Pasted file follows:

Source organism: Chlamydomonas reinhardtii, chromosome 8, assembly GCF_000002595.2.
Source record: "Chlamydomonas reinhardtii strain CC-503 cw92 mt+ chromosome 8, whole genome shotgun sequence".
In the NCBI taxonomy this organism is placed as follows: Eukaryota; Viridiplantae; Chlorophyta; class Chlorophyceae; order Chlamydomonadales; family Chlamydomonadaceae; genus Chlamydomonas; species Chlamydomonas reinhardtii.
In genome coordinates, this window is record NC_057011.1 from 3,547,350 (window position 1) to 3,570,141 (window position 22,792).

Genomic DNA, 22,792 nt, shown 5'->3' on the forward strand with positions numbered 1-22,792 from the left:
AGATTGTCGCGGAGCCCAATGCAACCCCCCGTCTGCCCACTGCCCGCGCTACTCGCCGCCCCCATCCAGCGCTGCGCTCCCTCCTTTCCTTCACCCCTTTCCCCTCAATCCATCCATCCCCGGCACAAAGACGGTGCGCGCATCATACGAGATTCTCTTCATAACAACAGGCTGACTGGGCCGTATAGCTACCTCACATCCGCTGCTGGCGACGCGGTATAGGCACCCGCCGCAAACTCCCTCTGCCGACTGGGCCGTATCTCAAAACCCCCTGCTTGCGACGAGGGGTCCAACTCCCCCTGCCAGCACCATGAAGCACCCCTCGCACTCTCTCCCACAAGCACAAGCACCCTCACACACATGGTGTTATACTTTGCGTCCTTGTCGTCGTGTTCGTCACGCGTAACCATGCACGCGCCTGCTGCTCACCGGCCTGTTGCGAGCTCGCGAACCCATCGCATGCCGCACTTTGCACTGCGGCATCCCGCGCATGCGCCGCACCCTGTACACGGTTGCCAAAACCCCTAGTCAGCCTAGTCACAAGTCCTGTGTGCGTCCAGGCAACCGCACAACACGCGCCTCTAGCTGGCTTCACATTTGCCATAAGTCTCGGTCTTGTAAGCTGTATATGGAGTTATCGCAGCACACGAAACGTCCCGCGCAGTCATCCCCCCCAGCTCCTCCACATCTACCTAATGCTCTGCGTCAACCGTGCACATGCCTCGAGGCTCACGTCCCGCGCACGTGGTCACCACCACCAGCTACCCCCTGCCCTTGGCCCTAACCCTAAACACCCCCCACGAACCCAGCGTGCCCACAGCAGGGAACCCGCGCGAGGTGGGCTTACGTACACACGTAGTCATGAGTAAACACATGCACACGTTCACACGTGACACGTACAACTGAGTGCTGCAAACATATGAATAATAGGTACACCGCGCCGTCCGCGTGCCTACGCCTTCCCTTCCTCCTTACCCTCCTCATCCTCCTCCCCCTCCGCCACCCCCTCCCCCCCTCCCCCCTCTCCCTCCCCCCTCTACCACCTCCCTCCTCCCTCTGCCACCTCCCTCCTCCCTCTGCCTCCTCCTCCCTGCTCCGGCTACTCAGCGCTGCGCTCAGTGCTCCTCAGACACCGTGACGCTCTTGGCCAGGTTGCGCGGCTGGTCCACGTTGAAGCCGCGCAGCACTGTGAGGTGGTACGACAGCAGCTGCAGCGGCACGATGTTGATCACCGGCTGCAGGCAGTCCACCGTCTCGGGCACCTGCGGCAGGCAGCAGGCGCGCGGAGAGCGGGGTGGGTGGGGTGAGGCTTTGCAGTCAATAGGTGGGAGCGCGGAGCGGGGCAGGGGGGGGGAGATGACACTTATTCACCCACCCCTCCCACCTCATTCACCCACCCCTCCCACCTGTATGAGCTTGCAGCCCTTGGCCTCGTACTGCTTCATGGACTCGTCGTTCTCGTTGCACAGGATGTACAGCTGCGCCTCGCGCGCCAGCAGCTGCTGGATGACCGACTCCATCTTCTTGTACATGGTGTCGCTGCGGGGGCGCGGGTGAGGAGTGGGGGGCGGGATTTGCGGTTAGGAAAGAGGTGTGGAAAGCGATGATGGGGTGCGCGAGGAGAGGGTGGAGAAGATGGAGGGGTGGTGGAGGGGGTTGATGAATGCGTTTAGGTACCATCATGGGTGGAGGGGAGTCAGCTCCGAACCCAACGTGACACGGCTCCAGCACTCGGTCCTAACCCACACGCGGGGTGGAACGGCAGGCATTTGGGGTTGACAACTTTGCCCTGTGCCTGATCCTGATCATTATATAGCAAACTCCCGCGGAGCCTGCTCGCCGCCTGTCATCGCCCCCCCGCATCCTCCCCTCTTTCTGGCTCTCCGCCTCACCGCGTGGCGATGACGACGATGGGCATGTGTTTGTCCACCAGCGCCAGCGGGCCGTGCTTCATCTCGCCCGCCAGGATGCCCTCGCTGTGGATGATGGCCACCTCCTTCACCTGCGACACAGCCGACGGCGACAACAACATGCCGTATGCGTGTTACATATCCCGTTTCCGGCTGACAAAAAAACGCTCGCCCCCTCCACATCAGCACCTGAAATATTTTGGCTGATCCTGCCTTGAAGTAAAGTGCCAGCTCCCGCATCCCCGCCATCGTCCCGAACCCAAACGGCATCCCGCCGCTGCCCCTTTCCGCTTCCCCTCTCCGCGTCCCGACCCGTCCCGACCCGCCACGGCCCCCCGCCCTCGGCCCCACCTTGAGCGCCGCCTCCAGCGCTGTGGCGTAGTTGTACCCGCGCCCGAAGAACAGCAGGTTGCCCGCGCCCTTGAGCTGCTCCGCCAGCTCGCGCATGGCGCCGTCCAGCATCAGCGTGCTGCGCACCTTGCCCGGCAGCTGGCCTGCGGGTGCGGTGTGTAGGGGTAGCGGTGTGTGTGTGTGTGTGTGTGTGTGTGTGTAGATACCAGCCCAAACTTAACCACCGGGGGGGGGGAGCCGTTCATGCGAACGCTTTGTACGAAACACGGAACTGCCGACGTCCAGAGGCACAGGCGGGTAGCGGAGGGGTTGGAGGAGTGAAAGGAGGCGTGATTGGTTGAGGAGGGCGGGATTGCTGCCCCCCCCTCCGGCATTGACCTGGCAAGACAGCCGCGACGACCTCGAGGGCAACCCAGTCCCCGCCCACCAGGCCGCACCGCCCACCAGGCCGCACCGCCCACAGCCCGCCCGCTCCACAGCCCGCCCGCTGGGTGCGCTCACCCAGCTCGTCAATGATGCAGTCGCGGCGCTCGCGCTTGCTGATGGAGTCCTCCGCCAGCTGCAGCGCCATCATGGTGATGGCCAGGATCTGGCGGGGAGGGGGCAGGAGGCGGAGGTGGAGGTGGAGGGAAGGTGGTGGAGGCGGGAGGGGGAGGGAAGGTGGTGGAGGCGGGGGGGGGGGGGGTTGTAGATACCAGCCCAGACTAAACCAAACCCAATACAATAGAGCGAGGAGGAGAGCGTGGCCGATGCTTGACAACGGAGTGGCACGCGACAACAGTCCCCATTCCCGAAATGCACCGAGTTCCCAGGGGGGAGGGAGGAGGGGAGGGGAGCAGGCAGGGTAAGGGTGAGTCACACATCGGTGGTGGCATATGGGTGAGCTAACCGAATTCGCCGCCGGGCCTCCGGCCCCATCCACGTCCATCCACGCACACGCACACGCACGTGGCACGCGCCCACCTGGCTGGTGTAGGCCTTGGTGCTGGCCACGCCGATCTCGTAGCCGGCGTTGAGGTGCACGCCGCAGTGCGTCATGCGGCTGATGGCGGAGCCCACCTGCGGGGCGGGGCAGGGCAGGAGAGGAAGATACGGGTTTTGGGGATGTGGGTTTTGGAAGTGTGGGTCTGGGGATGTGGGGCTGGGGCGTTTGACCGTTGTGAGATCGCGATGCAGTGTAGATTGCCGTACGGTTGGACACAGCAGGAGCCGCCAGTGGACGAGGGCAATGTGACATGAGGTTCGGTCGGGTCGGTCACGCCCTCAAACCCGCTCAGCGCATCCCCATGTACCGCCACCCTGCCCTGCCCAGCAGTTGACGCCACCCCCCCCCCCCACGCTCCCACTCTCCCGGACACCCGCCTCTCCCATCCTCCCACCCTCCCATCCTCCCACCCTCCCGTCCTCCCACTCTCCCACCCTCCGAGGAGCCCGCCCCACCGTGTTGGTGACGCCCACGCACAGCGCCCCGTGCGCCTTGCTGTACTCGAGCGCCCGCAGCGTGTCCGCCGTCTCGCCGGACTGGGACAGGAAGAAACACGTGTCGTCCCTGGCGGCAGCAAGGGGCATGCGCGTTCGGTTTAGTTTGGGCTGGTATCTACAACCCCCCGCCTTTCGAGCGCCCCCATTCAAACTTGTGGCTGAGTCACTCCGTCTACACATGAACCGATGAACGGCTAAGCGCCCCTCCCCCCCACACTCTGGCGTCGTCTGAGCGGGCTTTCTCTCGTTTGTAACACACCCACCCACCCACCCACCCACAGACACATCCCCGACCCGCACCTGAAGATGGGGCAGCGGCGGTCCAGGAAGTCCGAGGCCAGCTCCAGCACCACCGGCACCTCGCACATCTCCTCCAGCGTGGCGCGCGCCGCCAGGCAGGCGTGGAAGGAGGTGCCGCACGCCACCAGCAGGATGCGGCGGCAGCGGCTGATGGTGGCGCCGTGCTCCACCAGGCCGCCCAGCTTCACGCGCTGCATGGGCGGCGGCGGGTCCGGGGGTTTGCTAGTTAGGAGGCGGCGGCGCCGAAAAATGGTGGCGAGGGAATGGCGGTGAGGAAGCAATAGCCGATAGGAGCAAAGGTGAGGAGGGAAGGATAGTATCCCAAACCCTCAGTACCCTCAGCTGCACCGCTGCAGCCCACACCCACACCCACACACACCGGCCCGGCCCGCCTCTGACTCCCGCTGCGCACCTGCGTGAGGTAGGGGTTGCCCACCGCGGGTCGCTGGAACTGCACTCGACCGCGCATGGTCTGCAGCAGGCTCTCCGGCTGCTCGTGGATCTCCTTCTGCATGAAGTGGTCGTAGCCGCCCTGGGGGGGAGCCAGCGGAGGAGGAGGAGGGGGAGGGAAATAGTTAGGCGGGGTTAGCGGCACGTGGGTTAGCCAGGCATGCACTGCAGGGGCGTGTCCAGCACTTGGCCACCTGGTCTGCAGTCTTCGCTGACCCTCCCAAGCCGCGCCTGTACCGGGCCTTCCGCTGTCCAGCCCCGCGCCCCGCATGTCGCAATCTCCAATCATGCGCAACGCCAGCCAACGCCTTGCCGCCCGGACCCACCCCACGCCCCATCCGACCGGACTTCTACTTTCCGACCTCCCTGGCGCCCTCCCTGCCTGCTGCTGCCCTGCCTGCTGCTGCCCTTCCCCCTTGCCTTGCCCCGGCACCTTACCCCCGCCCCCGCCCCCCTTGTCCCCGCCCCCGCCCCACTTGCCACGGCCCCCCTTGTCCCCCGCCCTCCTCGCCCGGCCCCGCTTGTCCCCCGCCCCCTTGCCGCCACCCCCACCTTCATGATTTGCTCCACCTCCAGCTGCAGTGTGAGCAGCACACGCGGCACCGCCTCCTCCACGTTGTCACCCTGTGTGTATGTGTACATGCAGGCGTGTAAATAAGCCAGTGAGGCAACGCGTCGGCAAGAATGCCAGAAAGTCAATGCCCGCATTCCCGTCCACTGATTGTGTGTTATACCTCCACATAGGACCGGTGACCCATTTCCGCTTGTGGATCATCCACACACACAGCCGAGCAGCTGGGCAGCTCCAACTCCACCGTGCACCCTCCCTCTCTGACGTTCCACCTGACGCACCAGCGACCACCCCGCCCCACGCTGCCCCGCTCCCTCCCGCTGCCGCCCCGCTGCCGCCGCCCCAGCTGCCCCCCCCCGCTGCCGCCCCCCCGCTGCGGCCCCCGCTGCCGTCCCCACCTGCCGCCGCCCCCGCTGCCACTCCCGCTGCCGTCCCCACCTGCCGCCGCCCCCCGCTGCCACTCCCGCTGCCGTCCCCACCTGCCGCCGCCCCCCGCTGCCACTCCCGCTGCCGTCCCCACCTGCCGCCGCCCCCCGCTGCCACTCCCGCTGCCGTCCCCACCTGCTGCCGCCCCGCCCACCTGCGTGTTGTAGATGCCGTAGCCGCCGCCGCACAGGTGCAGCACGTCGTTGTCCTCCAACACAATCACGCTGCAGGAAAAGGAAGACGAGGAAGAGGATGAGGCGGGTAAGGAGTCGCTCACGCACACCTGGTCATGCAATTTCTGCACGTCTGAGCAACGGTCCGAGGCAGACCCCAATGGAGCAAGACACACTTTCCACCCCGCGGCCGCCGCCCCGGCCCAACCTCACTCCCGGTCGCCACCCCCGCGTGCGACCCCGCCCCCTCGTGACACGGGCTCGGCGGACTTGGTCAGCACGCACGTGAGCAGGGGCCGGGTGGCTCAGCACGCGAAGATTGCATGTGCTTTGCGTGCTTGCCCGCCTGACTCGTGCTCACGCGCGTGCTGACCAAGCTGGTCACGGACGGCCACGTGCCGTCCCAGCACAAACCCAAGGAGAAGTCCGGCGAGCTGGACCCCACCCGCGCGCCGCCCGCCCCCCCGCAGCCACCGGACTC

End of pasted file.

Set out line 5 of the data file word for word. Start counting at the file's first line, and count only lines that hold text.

Genomic DNA, 22,792 nt, shown 5'->3' on the forward strand with positions numbered 1-22,792 from the left: